One day an old woman arrived at a castle. A prince opened the door. "Help me!" she cried. "No. Go away!" shouted the Prince. Suddenly, she was a beautiful enchantress. "Now you are a beast because you are cruel". Belle rides her horse through the forest. The horse is scared. Suddenly, they see the Beast's enchanted castle. Who or what is she going to find in the castle?
Forest soils are the foundation of the entire forest ecosystem and complex, long-term interactions between trees, soil animals, and the microbial community shape soils in was that are very distinct from agricultural soils. The composition, structure, and processes in forest soils at any given time reflect current conditions, as well as the legacies of decades (and even millennia) of interactions that shape each forest soil. Reciprocal interactions are fundamental; vegetation alters soil physical properties, which influence soil biology and chemistry, which in turn influence the growth and success of plants. These dynamic systems may be strongly influenced by intentional and unintentional management, ranging from fire to fertilization. Sustaining the long-term fertility of forest soils depends on insights about a diverse array of soil features and changes over space and time. Since the third edition of this successful book many new interests in forest soils and their management have arisen, including the role of forest soils in sequestering carbon, and how management influences rates of carbon accumulation. This edition also expands the consideration of how soils are sampled and characterized, and how tree species differ in their influence on soil development. Clearly structured throughout, the book opens with the origins of forest soil science and ends with the application of soil science principles to land management. This new edition provides: A completely revised and updated Fourth Edition of this classic textbook in the field A coherent overview of the major issues surrounding the ecology and management of forest soils Global in scope with coverage of soil types ranging from the tropical rainforest soils of Latin America to the boreal forest soils of Siberia New chapters on Management: Carbon sequestration; Evidence-based approaches and applications of geostatistics, GIS and taxonomies A clear overview of each topic, informative examples/case studies, and an overall context for helping readers think clearly about forest soils An introduction to the literature of forest soil science and to the philosophy of forest soil science research This coherent overview of the major issues surrounding the ecology and management of forest soils will be particularly useful to students taking courses in soil science, forestry, agronomy, ecology, natural resource management, environmental management and conservation, as well as professionals in forestry dealing with the productivity of forests and functioning of watersheds.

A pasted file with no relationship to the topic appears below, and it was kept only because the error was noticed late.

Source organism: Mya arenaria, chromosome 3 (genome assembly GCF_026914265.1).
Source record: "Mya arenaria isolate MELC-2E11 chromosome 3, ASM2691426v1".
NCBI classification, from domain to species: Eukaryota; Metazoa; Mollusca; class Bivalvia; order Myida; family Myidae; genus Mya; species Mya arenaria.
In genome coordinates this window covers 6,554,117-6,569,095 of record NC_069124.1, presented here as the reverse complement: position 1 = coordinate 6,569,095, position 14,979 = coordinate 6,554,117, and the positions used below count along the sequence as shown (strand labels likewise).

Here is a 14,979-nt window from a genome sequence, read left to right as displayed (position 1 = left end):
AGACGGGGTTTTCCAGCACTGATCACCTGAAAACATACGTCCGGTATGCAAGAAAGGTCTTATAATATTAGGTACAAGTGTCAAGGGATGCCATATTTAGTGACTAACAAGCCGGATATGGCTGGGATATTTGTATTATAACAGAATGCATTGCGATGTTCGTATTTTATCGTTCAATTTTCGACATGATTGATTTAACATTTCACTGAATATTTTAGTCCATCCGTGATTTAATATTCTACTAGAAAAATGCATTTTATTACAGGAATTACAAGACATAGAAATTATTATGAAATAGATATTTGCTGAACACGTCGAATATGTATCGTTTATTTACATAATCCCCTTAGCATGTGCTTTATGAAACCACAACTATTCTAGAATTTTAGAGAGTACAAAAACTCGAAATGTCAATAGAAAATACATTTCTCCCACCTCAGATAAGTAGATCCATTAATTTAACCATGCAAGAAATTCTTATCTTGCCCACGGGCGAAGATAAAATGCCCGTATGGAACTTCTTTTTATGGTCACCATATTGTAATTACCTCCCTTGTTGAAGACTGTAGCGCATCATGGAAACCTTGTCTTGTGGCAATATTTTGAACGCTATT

A Walk in the Forest is a stunning invitation to discover the woods as a place for both imaginative play and contemplation: collect pinecones, feathers, or stones; follow the tracks of a deer; or listen to the chirping of birds and the whisper of trees. Build a shelter and play hide-and-seek. Pretend the woods are a jungle, or shout out loud to stir up the birds! The forest comes alive in all its mysterious glory in Maria Dek's charming watercolour images and poetic text.
Forest mensuration – the science of measurement applied to forest vegetation and forest products – holds value for basic ecology as well as sustainable forest management. As demands on the world’s forests have grown, scientists and professionals are increasingly called on to quantify forest composition, structure, and the goods and services forests provide. Grounded in geometry, sampling theory, and ecology as well as practical field experience, forest mensuration offers opportunities for creative problem solving and critical thinking. This fifth edition of the classic volume, Forest Mensuration, includes coverage of traditional and emerging topics, with attention to SI and Imperial units throughout. The book has been reorganised from the fourth edition to better integrate non-timber and ecological aspects of forest mensuration at the tree, stand, forest, and landscape scales throughout. The new edition includes new chapters that specifically address the integration of remotely sensed data in the forest inventory process, and inventory methods for dead and downed wood. One unifying theme, not only for traditional forestry but for the non-timber inventory and for remote sensing, is the use of covariates to make sampling more efficient and spatially explicit. This is introduced in the introductory chapter on statistics and the chapter on sampling designs has been restructured to highlight this approach and lay the foundation for further learning. New examples will be developed throughout the textbook with an emphasis on current issues and international practice. Students in applied forestry programs will find ample coverage of forest products and timber inventory, while expanded material on biodiversity, biomass and carbon inventory, downed dead wood, and the growing role of remote sensing in forest assessment will be valuable to a broader audience in applied ecology. About the Authors John A. Kershaw, Jr. Faculty of Forestry and Environmental Management, University of New Brunswick, New Brunswick, Canada Mark J. Ducey, Department of Natural Resources and the Environment, University of New Hampshire, USA Thomas W. Beers, Emeritus Professor of Forestry, Purdue University, USA Bertram Husch, former Forestry Consultant at INFORA Estudios Ltda. in Santiago, Chile, and former Forest Mensurationist, FAO